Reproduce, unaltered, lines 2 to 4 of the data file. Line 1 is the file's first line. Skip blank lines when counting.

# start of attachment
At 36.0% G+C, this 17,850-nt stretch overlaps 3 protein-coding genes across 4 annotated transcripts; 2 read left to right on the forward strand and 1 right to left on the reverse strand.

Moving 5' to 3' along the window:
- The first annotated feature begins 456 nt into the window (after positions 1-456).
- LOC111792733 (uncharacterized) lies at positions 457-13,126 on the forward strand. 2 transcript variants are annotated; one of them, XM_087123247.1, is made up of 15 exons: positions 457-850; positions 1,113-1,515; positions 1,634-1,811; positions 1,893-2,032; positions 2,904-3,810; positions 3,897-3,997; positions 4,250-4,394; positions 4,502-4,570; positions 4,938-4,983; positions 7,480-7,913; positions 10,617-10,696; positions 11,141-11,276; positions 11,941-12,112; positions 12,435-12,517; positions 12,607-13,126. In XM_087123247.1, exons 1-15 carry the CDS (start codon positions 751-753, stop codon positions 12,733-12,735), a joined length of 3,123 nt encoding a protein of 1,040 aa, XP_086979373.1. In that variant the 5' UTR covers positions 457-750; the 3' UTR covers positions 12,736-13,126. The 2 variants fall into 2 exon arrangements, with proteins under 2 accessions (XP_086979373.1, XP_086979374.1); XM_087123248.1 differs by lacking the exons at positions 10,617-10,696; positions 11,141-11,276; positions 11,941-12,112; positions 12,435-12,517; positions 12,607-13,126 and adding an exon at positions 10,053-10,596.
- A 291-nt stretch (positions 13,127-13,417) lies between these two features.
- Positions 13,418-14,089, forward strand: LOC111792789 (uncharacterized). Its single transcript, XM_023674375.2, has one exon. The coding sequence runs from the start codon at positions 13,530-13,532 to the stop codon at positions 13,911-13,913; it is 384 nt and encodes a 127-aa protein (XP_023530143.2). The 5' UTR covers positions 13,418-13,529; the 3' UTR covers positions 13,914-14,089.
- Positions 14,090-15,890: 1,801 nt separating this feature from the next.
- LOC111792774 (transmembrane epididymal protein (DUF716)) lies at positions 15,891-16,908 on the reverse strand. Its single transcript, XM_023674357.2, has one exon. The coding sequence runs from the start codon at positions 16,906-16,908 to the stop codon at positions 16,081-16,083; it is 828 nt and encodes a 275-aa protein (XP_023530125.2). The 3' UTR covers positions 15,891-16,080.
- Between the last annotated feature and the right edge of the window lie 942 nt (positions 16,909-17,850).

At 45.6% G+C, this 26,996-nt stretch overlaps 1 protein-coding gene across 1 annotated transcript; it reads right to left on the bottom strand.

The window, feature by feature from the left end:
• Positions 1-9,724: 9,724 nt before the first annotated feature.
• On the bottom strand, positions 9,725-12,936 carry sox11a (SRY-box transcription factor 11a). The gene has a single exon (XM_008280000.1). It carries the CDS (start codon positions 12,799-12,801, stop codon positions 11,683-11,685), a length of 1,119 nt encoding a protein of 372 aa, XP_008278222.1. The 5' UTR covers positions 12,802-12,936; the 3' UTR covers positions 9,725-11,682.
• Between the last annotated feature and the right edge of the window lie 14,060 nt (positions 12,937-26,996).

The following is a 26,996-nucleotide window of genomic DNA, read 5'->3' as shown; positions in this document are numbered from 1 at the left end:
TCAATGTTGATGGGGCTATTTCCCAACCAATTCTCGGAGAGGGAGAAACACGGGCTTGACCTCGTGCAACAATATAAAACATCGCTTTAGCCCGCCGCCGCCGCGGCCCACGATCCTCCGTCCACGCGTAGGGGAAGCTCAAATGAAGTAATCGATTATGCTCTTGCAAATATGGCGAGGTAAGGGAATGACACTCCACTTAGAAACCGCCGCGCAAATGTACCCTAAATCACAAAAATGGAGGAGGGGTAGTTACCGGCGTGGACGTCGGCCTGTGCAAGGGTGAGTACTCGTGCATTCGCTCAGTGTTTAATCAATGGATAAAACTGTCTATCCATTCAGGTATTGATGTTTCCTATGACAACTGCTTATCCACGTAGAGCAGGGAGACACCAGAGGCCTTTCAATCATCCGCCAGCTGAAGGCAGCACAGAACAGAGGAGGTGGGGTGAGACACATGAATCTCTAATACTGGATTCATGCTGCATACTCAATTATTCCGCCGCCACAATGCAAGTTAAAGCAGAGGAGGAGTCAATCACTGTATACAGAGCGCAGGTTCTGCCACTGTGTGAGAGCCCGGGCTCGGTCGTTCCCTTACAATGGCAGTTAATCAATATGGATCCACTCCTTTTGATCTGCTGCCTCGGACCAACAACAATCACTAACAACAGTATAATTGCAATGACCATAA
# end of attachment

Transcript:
Moving 5' to 3' along the window:
- The first annotated feature begins 456 nt into the window (after positions 1-456).
- LOC111792733 (uncharacterized) lies at positions 457-13,126 on the forward strand. 2 transcript variants are annotated; one of them, XM_087123247.1, is made up of 15 exons: positions 457-850; positions 1,113-1,515; positions 1,634-1,811; positions 1,893-2,032; positions 2,904-3,810; positions 3,897-3,997; positions 4,250-4,394; positions 4,502-4,570; positions 4,938-4,983; positions 7,480-7,913; positions 10,617-10,696; positions 11,141-11,276; positions 11,941-12,112; positions 12,435-12,517; positions 12,607-13,126. In XM_087123247.1, exons 1-15 carry the CDS (start codon positions 751-753, stop codon positions 12,733-12,735), a joined length of 3,123 nt encoding a protein of 1,040 aa, XP_086979373.1. In that variant the 5' UTR covers positions 457-750; the 3' UTR covers positions 12,736-13,126. The 2 variants fall into 2 exon arrangements, with proteins under 2 accessions (XP_086979373.1, XP_086979374.1); XM_087123248.1 differs by lacking the exons at positions 10,617-10,696; positions 11,141-11,276; positions 11,941-12,112; positions 12,435-12,517; positions 12,607-13,126 and adding an exon at positions 10,053-10,596.